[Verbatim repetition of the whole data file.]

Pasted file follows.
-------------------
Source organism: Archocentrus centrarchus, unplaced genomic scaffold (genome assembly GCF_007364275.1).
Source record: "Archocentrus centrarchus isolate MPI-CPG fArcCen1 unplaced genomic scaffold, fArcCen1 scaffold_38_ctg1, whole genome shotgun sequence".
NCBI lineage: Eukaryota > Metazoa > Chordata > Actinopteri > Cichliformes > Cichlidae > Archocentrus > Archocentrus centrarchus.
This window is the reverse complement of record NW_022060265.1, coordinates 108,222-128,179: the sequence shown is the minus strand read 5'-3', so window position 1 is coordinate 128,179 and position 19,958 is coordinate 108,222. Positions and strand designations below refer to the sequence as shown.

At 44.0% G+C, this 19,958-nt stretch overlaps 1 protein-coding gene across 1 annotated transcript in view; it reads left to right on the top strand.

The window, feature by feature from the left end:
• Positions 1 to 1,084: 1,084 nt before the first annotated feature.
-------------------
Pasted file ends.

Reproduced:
Source organism: Archocentrus centrarchus, unplaced genomic scaffold (genome assembly GCF_007364275.1).
Source record: "Archocentrus centrarchus isolate MPI-CPG fArcCen1 unplaced genomic scaffold, fArcCen1 scaffold_38_ctg1, whole genome shotgun sequence".
NCBI lineage: Eukaryota > Metazoa > Chordata > Actinopteri > Cichliformes > Cichlidae > Archocentrus > Archocentrus centrarchus.
This window is the reverse complement of record NW_022060265.1, coordinates 108,222-128,179: the sequence shown is the minus strand read 5'-3', so window position 1 is coordinate 128,179 and position 19,958 is coordinate 108,222. Positions and strand designations below refer to the sequence as shown.

At 44.0% G+C, this 19,958-nt stretch overlaps 1 protein-coding gene across 1 annotated transcript in view; it reads left to right on the top strand.

The window, feature by feature from the left end:
• Positions 1 to 1,084: 1,084 nt before the first annotated feature.